Building an Autonomous System
This is not just about automating select processes and improving efficiency here and there. Autonomous manufacturing is transformative and revolutionary, stretching into an entirely new realm. One could even say it’s the next generation beyond Industry 4.0.
That said, building an autonomous manufacturing system is no small feat, and it’s not going to happen overnight. Foundationally, it involves updating and improving nearly every facet of an operation, starting with outdated equipment and processes and moving from there. If Industry 4.0 was about gaining more effective insights and understanding the operation better through smart technologies, then autonomous manufacturing is about putting that data to work.
First, you’ll need to document every project, process, or operation to better understand what can be automated, what can be supported with automated technologies, and what must be carried out manually.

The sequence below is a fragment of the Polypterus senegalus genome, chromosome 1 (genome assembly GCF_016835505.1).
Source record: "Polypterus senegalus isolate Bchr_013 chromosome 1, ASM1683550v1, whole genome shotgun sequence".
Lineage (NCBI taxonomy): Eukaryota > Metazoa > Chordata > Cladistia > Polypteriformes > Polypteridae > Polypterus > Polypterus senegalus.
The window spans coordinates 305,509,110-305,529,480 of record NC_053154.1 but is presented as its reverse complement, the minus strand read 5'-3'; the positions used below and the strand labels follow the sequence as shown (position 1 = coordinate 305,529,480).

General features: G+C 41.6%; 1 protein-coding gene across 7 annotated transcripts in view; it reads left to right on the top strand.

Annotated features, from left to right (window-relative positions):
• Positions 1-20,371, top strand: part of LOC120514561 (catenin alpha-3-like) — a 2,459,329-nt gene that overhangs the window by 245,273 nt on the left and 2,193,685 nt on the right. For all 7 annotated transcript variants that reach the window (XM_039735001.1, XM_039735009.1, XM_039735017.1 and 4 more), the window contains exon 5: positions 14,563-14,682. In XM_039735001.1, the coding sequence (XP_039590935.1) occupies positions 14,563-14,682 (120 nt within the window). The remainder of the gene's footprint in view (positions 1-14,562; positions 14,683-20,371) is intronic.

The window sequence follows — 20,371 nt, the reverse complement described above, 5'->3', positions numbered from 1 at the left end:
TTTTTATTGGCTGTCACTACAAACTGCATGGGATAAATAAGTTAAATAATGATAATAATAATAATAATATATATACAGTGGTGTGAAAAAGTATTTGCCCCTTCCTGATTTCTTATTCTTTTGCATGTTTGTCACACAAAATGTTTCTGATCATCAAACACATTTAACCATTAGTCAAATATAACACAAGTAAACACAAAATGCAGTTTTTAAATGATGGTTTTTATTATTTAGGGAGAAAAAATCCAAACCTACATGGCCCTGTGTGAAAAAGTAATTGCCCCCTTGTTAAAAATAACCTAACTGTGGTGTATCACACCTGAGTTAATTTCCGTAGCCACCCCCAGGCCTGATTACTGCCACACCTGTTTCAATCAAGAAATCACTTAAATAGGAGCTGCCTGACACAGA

From there, consider the equipment and hardware at your disposal. What needs to be replaced, or what can be upgraded? Advanced autonomy requires ongoing online access, which could include upgrading the hardware (opting for physically connected systems) or installing new IoT sensors to facilitate the data handoff.
Nothing is off-limits here. You should look into boosting steam boiler efficiency, if they’re used in your facilities, by adding insulation, balancing combustion air, and scheduling professional maintenance, itself powered by proactive maintenance through smart data solutions.